“No,” Jill said again.
“Yes! Yes!” I groaned at their feet. “Look at me! I’m right here …”
“No,” Jill repeated. “You didn’t see anyone. There’s only me. There is always only me. You know that.”
“Yes, of course.” The redhead appeared to be forgetting already, though she couldn’t seem to shake a certain sadness.
Jill released her grip from the redhead’s shoulders and shot a glare back toward me. I felt the oxygen racing out of my body along with my blood, and watched as darkness began to swim in the edges of my vision. There was a severing in my soul, and my heart seemed to sputter and spark.
“Please,” I begged. “Why?”
“Because I choose it to be so,” the other Drifter hissed at me, “and you are an unhappy consequence of that choice.” Then she said nothing more.
When I regained consciousness, they both were gone and my insides felt mangled and raw. It seemed as though my heart were stopped, but my bleeding never ceased. I lay on that pavement for three hours, always bleeding, never dying, always waiting. That’s where Alondra finally found me.
I feel the wind like freezing breath race around my collar, whipping away the warming thought of Alondra and bringing me back to the coldness of this cemetery. God, why couldn’t I at least have had time to grab a coat? Or gloves?
More mourners move toward the other casket. Apparently whoever is to be buried over there was well loved. Or at least well respected, judging by the men in dark suits and the bejeweled ladies solemnly gathering beside the hole in the ground. I am unseen by any of them, and I wish desperately to rip one of those long, faux-fur coats from the back of any of the women who pass me by. But they are too far away from me now.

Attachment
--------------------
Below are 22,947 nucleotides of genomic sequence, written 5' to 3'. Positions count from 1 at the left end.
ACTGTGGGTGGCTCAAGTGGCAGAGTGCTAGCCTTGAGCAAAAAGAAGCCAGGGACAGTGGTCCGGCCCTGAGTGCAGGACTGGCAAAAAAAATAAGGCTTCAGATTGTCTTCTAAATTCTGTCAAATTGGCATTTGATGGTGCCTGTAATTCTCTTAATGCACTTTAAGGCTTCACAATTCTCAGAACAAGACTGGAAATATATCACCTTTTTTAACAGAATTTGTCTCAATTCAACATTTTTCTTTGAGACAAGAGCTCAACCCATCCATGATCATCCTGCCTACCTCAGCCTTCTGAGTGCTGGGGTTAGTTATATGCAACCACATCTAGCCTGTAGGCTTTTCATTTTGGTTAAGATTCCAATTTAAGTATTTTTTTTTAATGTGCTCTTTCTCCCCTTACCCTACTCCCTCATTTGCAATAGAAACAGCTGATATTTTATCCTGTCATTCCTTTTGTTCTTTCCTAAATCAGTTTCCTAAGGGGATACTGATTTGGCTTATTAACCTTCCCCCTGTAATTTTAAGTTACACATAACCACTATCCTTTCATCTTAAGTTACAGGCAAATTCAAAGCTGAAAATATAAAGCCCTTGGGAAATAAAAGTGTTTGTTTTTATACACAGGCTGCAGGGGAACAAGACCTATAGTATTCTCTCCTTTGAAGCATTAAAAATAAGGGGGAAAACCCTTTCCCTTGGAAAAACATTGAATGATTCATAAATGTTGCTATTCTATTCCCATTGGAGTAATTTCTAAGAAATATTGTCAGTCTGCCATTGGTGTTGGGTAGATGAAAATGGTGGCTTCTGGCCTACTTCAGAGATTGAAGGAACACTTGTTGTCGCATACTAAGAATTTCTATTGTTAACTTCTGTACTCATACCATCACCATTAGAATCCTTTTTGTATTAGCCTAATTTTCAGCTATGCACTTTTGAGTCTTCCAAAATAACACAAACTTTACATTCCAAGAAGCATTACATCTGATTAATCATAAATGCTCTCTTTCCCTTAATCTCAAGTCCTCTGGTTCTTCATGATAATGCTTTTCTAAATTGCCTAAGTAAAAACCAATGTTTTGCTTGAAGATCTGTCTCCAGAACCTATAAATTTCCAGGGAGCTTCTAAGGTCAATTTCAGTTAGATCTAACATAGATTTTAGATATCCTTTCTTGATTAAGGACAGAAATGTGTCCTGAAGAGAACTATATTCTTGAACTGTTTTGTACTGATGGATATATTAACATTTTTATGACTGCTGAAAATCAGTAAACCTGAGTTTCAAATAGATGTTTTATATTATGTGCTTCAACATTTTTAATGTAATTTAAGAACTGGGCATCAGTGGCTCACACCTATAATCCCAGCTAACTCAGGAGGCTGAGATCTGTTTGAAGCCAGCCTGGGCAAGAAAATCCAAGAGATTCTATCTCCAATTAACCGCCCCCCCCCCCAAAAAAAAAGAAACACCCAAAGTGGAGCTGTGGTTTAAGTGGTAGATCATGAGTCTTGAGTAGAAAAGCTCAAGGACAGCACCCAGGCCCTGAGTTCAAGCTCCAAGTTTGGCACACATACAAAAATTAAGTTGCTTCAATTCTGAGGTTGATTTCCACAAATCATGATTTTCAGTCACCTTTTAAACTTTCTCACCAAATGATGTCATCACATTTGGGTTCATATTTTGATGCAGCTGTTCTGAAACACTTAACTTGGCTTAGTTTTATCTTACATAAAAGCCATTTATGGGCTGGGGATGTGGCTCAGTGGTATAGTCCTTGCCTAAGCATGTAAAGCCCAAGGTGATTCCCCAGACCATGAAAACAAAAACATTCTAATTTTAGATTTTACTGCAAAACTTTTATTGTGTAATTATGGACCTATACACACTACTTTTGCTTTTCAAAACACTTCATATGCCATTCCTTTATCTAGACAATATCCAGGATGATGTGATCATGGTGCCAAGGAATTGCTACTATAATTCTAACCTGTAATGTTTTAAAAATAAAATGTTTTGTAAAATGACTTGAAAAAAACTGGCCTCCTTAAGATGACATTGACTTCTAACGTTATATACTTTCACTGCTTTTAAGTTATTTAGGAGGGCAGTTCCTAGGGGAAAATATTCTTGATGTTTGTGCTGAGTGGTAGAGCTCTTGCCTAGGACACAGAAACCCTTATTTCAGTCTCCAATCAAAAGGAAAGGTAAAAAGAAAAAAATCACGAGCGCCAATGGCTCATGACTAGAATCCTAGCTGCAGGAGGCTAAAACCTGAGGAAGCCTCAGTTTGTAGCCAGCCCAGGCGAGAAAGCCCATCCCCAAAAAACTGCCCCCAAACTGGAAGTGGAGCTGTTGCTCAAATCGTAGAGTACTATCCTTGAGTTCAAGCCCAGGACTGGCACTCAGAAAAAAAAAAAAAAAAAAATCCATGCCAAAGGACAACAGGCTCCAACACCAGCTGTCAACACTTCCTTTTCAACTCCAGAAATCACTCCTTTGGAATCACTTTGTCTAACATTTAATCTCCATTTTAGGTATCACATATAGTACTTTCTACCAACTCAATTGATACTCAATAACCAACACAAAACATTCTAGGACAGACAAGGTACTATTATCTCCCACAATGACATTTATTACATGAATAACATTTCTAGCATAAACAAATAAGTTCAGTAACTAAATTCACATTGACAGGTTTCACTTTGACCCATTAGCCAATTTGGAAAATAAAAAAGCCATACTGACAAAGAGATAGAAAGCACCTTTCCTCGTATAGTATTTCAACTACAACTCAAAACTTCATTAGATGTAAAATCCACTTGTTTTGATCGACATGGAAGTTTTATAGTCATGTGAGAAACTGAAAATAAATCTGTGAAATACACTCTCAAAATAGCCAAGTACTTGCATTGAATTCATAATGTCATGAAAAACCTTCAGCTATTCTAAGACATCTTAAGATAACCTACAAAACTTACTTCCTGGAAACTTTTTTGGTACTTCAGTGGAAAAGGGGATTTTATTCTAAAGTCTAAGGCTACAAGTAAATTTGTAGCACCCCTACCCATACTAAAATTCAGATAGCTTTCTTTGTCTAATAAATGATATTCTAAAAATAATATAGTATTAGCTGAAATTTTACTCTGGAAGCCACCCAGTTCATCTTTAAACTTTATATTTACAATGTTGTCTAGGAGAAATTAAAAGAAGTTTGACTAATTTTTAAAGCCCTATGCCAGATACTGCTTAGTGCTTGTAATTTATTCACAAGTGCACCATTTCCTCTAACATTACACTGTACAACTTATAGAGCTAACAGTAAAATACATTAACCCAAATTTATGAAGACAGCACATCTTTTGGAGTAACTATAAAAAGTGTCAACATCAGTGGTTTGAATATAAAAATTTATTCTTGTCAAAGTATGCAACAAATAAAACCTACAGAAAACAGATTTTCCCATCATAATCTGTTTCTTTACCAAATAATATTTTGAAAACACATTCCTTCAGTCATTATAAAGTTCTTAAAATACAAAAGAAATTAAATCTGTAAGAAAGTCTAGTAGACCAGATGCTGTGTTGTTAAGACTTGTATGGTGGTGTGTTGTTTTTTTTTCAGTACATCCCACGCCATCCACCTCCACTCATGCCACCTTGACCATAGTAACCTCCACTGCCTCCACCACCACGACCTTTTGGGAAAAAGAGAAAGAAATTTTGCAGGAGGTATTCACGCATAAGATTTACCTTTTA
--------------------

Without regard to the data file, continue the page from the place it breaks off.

Simon’s death has weakened the tether, but not broken it. I can only wait, and hope that I will freeze to death. But, of course, I know this won’t happen. Not to me. I will simply freeze, and never greet the death that usually accompanies it.
My eyes hurt from the cold. I close them and finally give in to the ground below me. It is cold like me, but it holds me without complaint. I sit next to the freshly filled grave and curl into as much of a ball as I possibly can.
The second Drifter was different, but the same. He walked alone, as though he were tethered only to himself. He bore the mark in his eyes, but he also had a solidity about him that wasn’t quite right. As if he once had been something besides a Drifter; as if he’d once been a man. I met him in a library while I was waiting for … for … funny. I can’t remember that one’s name. He was an old one … What was it? Well, it doesn’t matter.
In the library, I was sitting on a bench, waiting. The Drifter walked in, walked past me, and then stopped. He turned back toward me and spoke.
“I have seen you,” he said. “And yet you are not seen.”
“Have you come for me?” I asked.
The stranger shook his head slowly. “No. Not for your kind.”
Then I saw the mark in his eyes. “You bear the mark,” I said. “Who are you?”
His face grew grim and hard. “No one,” he said. “Just a sinner like everyone else.”
I felt something stir inside. This one could help me. I knew it.
“Please,” I said, “I have questions.”
“There are no answers,” he said. Then he stepped away and disappeared behind a corner. I longed to follow him, but I was prevented. As usual.
“At least that one didn’t stab you in the heart!” That’s what Alondra always said whenever I mentioned the sinning Drifter.
I am cold.
Here on the ground I feel feral, like the animal that knows only pain and wants only revenge.
I am not angel, nor am I demon. I am no ghost. I am simply me. A soul lost in the shallows. Where are you, Alondra, now when I need you?
Where are you?
© 2010 Sharon Carter Rogers